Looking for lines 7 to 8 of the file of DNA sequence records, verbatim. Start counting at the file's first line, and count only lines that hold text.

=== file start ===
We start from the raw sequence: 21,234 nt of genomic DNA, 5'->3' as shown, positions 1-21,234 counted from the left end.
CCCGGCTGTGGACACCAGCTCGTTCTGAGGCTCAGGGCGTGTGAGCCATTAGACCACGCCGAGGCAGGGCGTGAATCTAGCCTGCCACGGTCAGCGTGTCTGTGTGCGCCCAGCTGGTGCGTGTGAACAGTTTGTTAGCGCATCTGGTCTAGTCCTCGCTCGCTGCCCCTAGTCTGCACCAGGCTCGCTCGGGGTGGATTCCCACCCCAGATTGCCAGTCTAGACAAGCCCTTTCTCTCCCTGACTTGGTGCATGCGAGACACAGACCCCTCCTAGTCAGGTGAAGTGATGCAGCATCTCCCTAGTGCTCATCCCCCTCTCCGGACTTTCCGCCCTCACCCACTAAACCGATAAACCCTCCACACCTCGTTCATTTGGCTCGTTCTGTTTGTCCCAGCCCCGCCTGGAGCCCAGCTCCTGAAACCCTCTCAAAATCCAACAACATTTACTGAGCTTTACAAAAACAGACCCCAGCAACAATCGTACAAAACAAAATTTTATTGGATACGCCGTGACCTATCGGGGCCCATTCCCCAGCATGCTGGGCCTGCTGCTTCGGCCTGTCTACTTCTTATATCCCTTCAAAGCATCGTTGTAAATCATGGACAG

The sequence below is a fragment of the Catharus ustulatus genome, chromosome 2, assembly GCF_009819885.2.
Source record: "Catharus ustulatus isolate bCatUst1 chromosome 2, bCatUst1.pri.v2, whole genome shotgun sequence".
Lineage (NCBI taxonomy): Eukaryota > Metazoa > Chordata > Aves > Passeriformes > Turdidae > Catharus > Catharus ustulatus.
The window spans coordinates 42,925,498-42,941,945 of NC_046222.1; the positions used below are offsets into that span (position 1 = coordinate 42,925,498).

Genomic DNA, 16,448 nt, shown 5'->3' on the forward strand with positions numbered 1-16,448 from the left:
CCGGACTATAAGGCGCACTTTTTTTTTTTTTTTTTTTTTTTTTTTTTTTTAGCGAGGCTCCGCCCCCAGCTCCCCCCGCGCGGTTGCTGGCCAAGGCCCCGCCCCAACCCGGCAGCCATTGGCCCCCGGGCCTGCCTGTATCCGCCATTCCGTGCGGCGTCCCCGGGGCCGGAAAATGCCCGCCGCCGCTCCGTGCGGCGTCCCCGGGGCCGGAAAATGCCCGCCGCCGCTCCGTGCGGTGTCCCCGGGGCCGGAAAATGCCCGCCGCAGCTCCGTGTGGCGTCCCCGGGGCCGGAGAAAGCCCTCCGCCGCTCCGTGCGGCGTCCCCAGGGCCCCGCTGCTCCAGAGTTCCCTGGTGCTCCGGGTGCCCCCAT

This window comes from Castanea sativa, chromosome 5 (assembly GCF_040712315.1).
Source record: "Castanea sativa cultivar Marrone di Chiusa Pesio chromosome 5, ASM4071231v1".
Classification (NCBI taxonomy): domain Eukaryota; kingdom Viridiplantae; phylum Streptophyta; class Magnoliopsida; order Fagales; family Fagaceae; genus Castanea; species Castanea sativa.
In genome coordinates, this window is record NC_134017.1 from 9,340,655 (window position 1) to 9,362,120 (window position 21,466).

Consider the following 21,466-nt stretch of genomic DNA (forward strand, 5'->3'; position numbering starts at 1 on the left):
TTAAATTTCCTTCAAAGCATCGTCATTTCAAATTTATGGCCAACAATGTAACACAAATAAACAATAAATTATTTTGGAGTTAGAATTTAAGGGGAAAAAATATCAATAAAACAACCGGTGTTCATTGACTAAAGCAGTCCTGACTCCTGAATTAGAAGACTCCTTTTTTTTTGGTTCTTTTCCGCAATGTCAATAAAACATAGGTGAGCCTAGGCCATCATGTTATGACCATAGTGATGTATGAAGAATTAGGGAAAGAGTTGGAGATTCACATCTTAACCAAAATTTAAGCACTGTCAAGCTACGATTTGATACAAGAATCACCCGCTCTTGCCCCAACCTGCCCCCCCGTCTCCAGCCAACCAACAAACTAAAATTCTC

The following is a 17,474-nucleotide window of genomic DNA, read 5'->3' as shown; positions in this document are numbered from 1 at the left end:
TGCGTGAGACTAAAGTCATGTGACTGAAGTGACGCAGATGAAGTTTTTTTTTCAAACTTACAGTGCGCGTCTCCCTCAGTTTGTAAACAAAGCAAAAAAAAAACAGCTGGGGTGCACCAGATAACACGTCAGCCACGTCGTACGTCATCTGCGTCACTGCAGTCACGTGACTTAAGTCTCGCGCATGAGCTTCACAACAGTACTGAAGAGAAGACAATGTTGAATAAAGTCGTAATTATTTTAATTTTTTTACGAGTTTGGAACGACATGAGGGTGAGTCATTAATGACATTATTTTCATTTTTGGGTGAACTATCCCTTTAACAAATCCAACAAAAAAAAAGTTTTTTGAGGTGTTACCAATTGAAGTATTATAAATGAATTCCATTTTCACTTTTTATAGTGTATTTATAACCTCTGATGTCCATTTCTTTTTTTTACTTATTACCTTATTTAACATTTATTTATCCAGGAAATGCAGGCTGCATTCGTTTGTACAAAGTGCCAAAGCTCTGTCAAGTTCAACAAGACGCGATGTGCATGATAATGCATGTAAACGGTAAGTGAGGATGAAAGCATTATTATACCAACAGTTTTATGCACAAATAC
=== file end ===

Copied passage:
Genomic DNA, 16,448 nt, shown 5'->3' on the forward strand with positions numbered 1-16,448 from the left:
CCGGACTATAAGGCGCACTTTTTTTTTTTTTTTTTTTTTTTTTTTTTTTTAGCGAGGCTCCGCCCCCAGCTCCCCCCGCGCGGTTGCTGGCCAAGGCCCCGCCCCAACCCGGCAGCCATTGGCCCCCGGGCCTGCCTGTATCCGCCATTCCGTGCGGCGTCCCCGGGGCCGGAAAATGCCCGCCGCCGCTCCGTGCGGCGTCCCCGGGGCCGGAAAATGCCCGCCGCCGCTCCGTGCGGTGTCCCCGGGGCCGGAAAATGCCCGCCGCAGCTCCGTGTGGCGTCCCCGGGGCCGGAGAAAGCCCTCCGCCGCTCCGTGCGGCGTCCCCAGGGCCCCGCTGCTCCAGAGTTCCCTGGTGCTCCGGGTGCCCCCAT